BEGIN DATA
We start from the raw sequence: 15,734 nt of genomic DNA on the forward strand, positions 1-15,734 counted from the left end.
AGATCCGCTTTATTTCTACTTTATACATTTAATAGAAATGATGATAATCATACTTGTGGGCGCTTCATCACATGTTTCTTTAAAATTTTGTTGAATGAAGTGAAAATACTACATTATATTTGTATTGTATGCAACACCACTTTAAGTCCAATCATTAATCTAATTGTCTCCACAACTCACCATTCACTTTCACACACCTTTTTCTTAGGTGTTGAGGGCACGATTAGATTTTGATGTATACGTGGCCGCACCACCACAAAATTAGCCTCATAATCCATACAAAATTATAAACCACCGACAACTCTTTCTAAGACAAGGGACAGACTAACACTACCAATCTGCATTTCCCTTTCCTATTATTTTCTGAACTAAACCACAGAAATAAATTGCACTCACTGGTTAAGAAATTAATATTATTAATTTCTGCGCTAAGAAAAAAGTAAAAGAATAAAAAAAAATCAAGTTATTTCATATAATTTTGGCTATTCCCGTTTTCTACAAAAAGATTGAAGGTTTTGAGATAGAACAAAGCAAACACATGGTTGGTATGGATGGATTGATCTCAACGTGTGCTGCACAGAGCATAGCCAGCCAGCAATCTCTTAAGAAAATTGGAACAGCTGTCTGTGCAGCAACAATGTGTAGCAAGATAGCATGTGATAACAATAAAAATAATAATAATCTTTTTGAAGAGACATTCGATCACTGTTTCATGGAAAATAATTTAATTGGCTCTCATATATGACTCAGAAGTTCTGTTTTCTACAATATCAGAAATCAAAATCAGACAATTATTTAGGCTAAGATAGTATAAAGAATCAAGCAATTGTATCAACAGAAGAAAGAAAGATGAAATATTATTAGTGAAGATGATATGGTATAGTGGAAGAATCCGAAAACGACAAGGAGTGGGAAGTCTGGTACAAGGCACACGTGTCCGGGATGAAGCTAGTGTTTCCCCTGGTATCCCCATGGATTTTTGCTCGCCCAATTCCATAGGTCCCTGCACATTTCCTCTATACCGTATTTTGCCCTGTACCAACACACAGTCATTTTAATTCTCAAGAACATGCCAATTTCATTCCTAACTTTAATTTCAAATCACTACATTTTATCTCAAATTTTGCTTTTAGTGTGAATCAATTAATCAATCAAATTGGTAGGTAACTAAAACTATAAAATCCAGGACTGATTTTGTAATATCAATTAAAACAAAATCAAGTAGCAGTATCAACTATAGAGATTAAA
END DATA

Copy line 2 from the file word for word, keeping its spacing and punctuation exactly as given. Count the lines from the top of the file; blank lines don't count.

AGATCCGCTTTATTTCTACTTTATACATTTAATAGAAATGATGATAATCATACTTGTGGGCGCTTCATCACATGTTTCTTTAAAATTTTGTTGAATGAAGTGAAAATACTACATTATATTTGTATTGTATGCAACACCACTTTAAGTCCAATCATTAATCTAATTGTCTCCACAACTCACCATTCACTTTCACACACCTTTTTCTTAGGTGTTGAGGGCACGATTAGATTTTGATGTATACGTGGCCGCACCACCACAAAATTAGCCTCATAATCCATACAAAATTATAAACCACCGACAACTCTTTCTAAGACAAGGGACAGACTAACACTACCAATCTGCATTTCCCTTTCCTATTATTTTCTGAACTAAACCACAGAAATAAATTGCACTCACTGGTTAAGAAATTAATATTATTAATTTCTGCGCTAAGAAAAAAGTAAAAGAATAAAAAAAAATCAAGTTATTTCATATAATTTTGGCTATTCCCGTTTTCTACAAAAAGATTGAAGGTTTTGAGATAGAACAAAGCAAACACATGGTTGGTATGGATGGATTGATCTCAACGTGTGCTGCACAGAGCATAGCCAGCCAGCAATCTCTTAAGAAAATTGGAACAGCTGTCTGTGCAGCAACAATGTGTAGCAAGATAGCATGTGATAACAATAAAAATAATAATAATCTTTTTGAAGAGACATTCGATCACTGTTTCATGGAAAATAATTTAATTGGCTCTCATATATGACTCAGAAGTTCTGTTTTCTACAATATCAGAAATCAAAATCAGACAATTATTTAGGCTAAGATAGTATAAAGAATCAAGCAATTGTATCAACAGAAGAAAGAAAGATGAAATATTATTAGTGAAGATGATATGGTATAGTGGAAGAATCCGAAAACGACAAGGAGTGGGAAGTCTGGTACAAGGCACACGTGTCCGGGATGAAGCTAGTGTTTCCCCTGGTATCCCCATGGATTTTTGCTCGCCCAATTCCATAGGTCCCTGCACATTTCCTCTATACCGTATTTTGCCCTGTACCAACACACAGTCATTTTAATTCTCAAGAACATGCCAATTTCATTCCTAACTTTAATTTCAAATCACTACATTTTATCTCAAATTTTGCTTTTAGTGTGAATCAATTAATCAATCAAATTGGTAGGTAACTAAAACTATAAAATCCAGGACTGATTTTGTAATATCAATTAAAACAAAATCAAGTAGCAGTATCAACTATAGAGATTAAA